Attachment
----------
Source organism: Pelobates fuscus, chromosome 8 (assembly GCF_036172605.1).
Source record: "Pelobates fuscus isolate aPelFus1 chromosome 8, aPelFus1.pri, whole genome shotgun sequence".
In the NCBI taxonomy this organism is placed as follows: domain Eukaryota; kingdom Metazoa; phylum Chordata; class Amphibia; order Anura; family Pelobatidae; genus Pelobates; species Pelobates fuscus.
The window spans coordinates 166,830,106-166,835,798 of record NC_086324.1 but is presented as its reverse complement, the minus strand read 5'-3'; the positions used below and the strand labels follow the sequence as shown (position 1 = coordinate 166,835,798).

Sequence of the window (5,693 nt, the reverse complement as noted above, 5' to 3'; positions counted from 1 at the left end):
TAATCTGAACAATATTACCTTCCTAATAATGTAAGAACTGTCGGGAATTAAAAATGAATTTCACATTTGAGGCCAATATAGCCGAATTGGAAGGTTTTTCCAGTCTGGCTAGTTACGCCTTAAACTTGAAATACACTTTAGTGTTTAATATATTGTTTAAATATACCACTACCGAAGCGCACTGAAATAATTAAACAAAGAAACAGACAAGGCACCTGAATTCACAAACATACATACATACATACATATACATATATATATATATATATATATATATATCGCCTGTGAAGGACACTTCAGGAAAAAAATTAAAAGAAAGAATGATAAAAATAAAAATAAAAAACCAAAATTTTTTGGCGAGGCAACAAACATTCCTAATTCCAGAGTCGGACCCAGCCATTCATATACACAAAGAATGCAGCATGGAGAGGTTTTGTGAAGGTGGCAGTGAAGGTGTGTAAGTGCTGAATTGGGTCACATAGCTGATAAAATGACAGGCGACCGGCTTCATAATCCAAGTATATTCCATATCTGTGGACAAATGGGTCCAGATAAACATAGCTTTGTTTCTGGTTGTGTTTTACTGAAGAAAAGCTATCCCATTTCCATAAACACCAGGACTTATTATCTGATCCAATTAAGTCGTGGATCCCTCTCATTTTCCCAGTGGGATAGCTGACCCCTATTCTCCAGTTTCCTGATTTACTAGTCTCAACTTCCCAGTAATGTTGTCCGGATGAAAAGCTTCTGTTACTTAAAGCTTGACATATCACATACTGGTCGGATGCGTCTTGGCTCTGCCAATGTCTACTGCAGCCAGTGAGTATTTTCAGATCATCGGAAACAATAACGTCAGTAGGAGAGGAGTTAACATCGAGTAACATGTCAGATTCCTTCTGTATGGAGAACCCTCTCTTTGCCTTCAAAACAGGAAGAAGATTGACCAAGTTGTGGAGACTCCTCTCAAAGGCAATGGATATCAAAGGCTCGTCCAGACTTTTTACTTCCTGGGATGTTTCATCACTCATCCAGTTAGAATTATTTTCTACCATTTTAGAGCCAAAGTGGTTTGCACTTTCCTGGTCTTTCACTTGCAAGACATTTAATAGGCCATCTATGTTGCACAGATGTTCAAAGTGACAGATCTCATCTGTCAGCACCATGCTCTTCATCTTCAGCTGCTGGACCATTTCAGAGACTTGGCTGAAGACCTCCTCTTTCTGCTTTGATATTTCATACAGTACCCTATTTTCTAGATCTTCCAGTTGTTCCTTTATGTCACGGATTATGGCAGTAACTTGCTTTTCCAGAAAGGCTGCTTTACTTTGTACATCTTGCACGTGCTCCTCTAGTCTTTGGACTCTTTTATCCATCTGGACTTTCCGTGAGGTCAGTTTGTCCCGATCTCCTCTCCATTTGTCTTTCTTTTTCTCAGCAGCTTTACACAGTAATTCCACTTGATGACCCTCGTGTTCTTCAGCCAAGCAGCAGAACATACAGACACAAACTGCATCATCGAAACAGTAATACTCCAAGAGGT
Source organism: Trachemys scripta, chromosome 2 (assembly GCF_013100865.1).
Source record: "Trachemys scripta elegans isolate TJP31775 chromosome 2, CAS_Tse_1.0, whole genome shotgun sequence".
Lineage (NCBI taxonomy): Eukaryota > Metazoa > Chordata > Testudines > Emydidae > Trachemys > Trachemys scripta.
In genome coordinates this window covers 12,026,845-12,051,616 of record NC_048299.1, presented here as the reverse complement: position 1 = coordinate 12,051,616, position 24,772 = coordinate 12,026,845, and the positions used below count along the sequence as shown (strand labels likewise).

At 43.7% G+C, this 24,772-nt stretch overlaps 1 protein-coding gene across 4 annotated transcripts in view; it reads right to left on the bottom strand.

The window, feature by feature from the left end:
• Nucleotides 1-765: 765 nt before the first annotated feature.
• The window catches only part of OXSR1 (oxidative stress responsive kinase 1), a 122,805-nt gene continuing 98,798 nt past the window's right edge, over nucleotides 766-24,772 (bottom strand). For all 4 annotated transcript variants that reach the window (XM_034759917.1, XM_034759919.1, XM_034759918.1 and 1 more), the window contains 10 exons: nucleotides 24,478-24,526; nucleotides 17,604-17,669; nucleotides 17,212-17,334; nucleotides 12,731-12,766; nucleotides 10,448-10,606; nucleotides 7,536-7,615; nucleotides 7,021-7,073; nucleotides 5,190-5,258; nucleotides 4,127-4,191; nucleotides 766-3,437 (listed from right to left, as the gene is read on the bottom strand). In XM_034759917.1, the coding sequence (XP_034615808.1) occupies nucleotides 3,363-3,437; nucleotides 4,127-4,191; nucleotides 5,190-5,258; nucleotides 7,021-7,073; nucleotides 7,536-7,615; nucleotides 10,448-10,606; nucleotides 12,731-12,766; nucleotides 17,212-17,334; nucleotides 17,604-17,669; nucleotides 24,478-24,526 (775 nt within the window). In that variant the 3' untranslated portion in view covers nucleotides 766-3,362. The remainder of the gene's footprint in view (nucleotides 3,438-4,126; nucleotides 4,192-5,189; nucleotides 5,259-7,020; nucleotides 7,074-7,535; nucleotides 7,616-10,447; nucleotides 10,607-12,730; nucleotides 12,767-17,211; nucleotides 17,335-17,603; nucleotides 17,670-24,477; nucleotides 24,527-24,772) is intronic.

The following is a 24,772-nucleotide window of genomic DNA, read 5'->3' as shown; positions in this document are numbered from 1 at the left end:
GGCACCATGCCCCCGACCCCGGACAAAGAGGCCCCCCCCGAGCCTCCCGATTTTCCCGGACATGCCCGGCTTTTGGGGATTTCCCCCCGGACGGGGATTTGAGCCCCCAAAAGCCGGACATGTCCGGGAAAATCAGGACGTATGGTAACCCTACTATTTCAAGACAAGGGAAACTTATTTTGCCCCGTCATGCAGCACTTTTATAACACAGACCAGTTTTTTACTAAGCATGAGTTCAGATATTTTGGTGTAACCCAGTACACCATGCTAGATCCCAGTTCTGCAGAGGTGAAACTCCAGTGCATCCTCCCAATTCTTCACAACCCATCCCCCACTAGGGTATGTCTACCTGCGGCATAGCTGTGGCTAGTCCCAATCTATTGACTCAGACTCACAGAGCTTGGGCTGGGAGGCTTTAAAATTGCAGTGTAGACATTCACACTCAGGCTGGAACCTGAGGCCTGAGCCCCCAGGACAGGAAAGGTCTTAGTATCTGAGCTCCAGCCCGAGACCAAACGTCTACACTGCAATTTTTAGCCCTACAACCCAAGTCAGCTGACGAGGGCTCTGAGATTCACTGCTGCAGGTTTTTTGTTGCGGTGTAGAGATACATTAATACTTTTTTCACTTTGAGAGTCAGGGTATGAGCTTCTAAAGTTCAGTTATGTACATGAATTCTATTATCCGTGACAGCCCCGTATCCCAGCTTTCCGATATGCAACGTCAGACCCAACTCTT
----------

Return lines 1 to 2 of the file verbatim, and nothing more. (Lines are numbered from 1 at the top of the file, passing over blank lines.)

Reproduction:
Source organism: Pelobates fuscus, chromosome 8 (assembly GCF_036172605.1).
Source record: "Pelobates fuscus isolate aPelFus1 chromosome 8, aPelFus1.pri, whole genome shotgun sequence".